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Jumper’s Knee: Do I Have It?

What is Jumper's Knee & How do You Know if You Have It?

Jumper’s knee is the most common knee injury in basketball athletes. Most people confuse jumper’s knee with patellar tendinitis. Although they have similar symptoms, they are very different and treatment for each are very different. Patellar tendinitis is an inflammatory injury while jumper’s knee is more of a tendon degeneration injury that occurs over time.

Jumper’s knee is pain in the patellar tendon, which is right below the knee cap that has lingered for over 6 weeks. It is common among basketball and volleyball players due to the stresses of consistent jumping and change in direction.

If you want to learn more detail about Jumper’s Knee, see our Previous Blog and YouTube Video.

In this blog, we are going to dive deeper into helping you determine if you truly have Jumper’s Knee or not. If you feel like you may have it, keep scrolling and let us help you figure that out!

What Causes Jumper's Knee?

This is one of the most common questions we get asked. There are multiple ways athletes can develop jumper’s knee. It is a chronic issue that builds up over several weeks; therefore, there isn’t just one day of you playing basketball or landing wrong that leads to jumper’s knee. The main thing is that athletes typically increase their total volume too fast, and their body and tendons are not ready for it. For example, here are a couple scenarios. 

First, one scenario is that the athlete starts a jumping program during the season or even in the off season, which involves a lot of jumping and landings, and the patellar tendon is not ready for it. This increased jumping over those next 4-6 weeks of the jump program led to patellar tendinopathy.

Second scenario is an athlete recovering from an injury. For example, a moderate ankle sprain that limited their activity for 4 weeks. Instead of slowly getting back to basketball, they go straight into weight training, basketball practices, and games, which involve a lot of running, jumping and cutting. Their muscles and tendons are deconditioned from the prolonged rest with no build-up; as result, the patellar tendon gets overloaded beyond its capacity. 

In both scenarios we get an overload, or excessive stress, on the patellar tendon and it is not ready for the demands that were placed on it. We encourage basketball athletes to maintain activity just at a lower intensity or volume, and get back into strength training when appropriate. This will help maintain tissue capacity as much as possible to prevent this overload and overstress situation. In conclusion, rest will not correct the underlying problem; in contrast, if you rest, it will only exacerbate the issue.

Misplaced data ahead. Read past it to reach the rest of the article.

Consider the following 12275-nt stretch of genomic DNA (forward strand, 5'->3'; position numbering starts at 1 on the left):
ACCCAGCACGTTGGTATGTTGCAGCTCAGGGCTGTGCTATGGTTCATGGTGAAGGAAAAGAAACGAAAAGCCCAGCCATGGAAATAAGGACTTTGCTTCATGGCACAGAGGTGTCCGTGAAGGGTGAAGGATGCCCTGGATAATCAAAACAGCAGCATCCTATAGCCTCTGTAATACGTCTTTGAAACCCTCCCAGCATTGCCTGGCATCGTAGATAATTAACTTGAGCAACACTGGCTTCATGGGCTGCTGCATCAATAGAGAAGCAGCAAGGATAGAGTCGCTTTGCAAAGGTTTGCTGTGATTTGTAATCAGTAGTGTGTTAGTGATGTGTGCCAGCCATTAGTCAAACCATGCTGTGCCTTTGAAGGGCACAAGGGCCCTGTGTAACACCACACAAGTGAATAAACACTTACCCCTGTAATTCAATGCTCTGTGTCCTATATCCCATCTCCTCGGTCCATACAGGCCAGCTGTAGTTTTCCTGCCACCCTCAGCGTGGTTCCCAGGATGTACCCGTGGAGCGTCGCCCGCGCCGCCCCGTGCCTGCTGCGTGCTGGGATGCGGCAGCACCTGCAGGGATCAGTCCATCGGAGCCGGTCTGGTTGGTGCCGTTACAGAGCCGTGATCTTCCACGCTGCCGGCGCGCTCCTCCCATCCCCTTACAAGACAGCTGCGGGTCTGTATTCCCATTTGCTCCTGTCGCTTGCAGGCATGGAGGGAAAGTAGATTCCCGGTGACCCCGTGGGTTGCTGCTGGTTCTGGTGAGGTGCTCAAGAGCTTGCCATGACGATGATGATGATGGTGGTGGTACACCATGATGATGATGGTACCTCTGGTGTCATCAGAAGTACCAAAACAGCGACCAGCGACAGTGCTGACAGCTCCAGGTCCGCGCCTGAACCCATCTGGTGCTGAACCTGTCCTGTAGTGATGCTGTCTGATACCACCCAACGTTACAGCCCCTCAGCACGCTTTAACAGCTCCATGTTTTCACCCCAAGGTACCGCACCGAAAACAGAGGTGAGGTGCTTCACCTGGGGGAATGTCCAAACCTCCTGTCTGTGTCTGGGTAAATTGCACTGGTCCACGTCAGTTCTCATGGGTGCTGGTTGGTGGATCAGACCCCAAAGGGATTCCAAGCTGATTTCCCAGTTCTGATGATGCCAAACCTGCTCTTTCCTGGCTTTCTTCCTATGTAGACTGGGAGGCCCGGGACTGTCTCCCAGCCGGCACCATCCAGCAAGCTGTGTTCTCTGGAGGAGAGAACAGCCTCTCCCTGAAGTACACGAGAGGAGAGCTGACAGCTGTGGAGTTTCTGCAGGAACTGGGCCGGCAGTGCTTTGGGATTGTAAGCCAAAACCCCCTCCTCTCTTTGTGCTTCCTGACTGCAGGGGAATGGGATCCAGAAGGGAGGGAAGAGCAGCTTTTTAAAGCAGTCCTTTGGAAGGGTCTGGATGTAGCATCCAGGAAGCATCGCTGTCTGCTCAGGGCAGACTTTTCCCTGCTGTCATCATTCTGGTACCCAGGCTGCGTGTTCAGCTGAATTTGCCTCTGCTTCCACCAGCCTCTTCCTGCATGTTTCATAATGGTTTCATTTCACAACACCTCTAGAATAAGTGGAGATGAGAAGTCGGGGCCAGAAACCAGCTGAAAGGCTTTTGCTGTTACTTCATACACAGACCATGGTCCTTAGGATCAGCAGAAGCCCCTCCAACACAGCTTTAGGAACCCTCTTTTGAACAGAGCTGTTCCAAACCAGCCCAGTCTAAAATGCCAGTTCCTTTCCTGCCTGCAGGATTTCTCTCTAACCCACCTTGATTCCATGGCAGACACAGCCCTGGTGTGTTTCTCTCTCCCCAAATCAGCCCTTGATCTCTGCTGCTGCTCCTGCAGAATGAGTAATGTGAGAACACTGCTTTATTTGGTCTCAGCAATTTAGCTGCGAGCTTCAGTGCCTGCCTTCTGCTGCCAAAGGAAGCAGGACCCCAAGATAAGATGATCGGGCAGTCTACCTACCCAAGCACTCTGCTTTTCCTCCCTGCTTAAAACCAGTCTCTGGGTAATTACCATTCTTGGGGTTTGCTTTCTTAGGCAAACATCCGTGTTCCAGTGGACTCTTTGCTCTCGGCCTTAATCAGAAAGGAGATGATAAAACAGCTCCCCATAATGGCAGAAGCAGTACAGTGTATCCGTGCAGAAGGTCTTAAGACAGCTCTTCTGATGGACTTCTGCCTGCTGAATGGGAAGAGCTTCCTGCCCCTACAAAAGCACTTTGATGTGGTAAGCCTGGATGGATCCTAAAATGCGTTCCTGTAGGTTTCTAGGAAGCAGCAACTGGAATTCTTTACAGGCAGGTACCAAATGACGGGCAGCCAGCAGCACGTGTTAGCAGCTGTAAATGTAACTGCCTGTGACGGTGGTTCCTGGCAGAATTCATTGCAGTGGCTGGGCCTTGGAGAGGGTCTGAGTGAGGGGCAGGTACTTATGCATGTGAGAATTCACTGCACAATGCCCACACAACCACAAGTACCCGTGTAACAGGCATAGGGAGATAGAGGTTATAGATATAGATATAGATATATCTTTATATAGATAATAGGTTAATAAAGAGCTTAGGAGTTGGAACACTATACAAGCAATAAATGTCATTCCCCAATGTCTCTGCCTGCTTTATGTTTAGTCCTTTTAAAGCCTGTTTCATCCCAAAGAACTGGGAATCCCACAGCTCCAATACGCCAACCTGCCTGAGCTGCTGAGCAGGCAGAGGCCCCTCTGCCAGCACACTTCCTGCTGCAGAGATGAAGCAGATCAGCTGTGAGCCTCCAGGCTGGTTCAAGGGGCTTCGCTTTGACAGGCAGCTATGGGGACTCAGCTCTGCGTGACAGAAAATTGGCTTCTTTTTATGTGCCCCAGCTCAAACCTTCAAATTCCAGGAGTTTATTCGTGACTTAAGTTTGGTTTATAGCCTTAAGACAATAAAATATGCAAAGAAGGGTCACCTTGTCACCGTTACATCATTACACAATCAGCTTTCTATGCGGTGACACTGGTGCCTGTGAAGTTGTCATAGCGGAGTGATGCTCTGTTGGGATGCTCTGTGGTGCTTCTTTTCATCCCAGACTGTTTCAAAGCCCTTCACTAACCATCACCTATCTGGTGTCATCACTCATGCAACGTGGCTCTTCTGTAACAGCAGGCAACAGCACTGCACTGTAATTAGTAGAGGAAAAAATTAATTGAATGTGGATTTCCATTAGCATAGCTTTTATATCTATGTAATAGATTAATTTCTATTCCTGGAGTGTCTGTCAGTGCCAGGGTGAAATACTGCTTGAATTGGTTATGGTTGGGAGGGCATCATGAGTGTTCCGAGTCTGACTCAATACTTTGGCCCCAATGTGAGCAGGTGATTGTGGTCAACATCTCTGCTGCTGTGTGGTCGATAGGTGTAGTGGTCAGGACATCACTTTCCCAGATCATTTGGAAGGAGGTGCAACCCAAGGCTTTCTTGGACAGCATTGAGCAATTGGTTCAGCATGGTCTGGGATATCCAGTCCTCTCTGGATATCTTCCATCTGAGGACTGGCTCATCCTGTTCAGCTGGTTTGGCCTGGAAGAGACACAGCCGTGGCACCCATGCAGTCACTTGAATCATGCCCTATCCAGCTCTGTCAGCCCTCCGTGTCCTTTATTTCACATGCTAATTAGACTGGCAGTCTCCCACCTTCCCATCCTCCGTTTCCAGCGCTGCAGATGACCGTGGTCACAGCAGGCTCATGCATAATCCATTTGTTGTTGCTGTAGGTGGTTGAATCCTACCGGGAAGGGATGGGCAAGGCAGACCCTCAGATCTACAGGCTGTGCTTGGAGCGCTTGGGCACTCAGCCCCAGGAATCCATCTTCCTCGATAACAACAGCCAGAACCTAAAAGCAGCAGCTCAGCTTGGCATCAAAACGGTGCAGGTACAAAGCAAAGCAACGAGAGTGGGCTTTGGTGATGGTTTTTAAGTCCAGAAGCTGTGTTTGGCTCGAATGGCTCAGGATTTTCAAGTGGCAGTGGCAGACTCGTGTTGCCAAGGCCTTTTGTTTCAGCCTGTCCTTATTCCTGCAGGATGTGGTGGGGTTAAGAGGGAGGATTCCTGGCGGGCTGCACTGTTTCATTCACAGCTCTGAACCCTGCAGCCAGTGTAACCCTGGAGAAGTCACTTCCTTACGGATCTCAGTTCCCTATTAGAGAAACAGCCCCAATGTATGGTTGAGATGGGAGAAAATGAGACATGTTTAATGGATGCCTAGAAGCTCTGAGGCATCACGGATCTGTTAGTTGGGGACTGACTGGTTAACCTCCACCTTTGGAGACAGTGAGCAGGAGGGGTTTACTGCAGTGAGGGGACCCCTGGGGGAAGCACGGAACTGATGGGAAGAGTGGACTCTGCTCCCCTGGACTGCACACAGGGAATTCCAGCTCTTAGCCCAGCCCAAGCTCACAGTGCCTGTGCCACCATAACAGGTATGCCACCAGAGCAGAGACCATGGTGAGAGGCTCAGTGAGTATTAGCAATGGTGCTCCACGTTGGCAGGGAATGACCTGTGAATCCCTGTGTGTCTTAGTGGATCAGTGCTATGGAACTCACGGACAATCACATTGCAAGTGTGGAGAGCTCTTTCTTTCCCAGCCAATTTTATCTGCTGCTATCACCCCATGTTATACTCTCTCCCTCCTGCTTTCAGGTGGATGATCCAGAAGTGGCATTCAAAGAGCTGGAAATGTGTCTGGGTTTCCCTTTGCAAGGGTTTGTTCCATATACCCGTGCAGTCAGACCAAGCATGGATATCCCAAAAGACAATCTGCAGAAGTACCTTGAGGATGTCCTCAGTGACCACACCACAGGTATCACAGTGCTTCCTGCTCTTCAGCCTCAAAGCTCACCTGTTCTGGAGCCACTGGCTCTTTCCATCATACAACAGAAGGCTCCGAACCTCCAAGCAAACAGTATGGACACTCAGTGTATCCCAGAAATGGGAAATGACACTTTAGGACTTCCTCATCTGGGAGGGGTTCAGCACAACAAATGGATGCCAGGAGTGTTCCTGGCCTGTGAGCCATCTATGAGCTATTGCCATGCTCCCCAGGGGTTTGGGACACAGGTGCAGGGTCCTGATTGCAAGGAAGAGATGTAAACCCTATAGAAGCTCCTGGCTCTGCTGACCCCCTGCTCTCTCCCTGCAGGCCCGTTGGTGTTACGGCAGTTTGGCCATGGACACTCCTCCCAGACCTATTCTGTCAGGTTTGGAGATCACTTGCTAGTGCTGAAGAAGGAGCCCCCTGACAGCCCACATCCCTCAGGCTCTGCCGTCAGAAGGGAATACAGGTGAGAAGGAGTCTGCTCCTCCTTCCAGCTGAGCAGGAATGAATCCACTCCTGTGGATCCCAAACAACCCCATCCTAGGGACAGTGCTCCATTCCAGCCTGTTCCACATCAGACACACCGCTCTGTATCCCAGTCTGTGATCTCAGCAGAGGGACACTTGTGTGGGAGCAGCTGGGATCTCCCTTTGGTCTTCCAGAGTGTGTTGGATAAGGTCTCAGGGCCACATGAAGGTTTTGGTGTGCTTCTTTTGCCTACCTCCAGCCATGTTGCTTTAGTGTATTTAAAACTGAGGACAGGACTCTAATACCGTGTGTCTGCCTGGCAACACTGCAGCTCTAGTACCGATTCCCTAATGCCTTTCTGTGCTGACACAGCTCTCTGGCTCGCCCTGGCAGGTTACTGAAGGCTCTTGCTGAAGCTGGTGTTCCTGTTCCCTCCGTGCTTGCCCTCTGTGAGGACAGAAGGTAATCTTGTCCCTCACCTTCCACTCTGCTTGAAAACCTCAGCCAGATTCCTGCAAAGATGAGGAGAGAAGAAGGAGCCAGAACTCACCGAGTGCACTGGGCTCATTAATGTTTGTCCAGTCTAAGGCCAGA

What Are Some Signs & Symptoms?

1. Pain at Patellar Tendon

There will be pain right below your kneecap, specially at patellar tendon, during or after running, jumping, or playing sports.

2. Pain Keeps Coming Back

The pain will go away initially after rest; however, when you go back to sport, the pain comes back. As we mentioned, pain would have started several weeks ago, and may come and go depending on your activity.

3. Pain with Decline Squat Test

A common test performed as clinicians to help determine if someone has jumper’s knee is the single leg decline squat test. In this test, the patellar tendon is maximally stressed; therefore if it hurts when performing the test, you most likely have jumper’s knee. In order to set up the decline squat test, you do not need a decline board (helpful if you have one); instead, you can use any elevated surface. It has to be around 4-6 inches in height, and then perform a single leg squat from it. Check the video above!

How Do I Know if I Have It?

There is not 1 specific test or one thing that is going to tell you if you have jumper’s knee or not. As clinicians we take into account everything an athlete reports, demonstrates to us, and through our clinical examination to determine what pathology someone could be dealing with. For example, if an athlete tells us that they have had on and off knee pain at their patellar tendon for the past few months, pain came back after trying to rest, and pain with squatting, landing, running, and decline squat test. The suspicion of that athlete having jumper’s knee is high.

You Are Pretty Confident You Have Jumper’s Knee, What’s Next?

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Everhart et al. Treatment Options for Patellar Tendinopathy: A systematic Review  
Patellar Tendinopathy Clinical Review APTA 2019.
Rio et al Isometric exercise induces analgesia and reduces inhibition in patellar tendinopathy.
Malliaras et al. Achilles and Patellar Tendinopathy Loading Programmes

The Basketball Doctors - Gabriel Ignacio Physical Therapist

Dr. Gabriel Ignacio PT, DPT, OCS, TPI

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Dr. Marco Lopez PT, DPT, CSCS

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